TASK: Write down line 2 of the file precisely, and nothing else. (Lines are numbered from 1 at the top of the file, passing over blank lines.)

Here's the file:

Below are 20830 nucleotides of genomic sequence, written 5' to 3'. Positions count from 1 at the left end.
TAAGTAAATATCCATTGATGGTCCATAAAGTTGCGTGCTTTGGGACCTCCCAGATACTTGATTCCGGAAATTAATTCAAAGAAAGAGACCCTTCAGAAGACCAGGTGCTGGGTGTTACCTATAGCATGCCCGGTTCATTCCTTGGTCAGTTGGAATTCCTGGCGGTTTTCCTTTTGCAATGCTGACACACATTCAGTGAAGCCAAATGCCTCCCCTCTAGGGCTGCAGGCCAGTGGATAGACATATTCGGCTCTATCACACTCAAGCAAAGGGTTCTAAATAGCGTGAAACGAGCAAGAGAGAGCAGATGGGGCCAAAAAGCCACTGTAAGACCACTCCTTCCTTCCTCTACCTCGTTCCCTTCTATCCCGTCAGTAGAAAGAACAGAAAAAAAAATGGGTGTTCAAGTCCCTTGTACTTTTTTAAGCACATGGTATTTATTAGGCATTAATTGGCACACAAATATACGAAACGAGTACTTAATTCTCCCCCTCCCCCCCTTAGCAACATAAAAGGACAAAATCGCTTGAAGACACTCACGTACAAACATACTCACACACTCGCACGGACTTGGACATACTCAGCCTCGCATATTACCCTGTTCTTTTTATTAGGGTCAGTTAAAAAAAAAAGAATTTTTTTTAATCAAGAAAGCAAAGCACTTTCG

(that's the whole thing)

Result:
TAAGTAAATATCCATTGATGGTCCATAAAGTTGCGTGCTTTGGGACCTCCCAGATACTTGATTCCGGAAATTAATTCAAAGAAAGAGACCCTTCAGAAGACCAGGTGCTGGGTGTTACCTATAGCATGCCCGGTTCATTCCTTGGTCAGTTGGAATTCCTGGCGGTTTTCCTTTTGCAATGCTGACACACATTCAGTGAAGCCAAATGCCTCCCCTCTAGGGCTGCAGGCCAGTGGATAGACATATTCGGCTCTATCACACTCAAGCAAAGGGTTCTAAATAGCGTGAAACGAGCAAGAGAGAGCAGATGGGGCCAAAAAGCCACTGTAAGACCACTCCTTCCTTCCTCTACCTCGTTCCCTTCTATCCCGTCAGTAGAAAGAACAGAAAAAAAAATGGGTGTTCAAGTCCCTTGTACTTTTTTAAGCACATGGTATTTATTAGGCATTAATTGGCACACAAATATACGAAACGAGTACTTAATTCTCCCCCTCCCCCCCTTAGCAACATAAAAGGACAAAATCGCTTGAAGACACTCACGTACAAACATACTCACACACTCGCACGGACTTGGACATACTCAGCCTCGCATATTACCCTGTTCTTTTTATTAGGGTCAGTTAAAAAAAAAAGAATTTTTTTTAATCAAGAAAGCAAAGCACTTTCG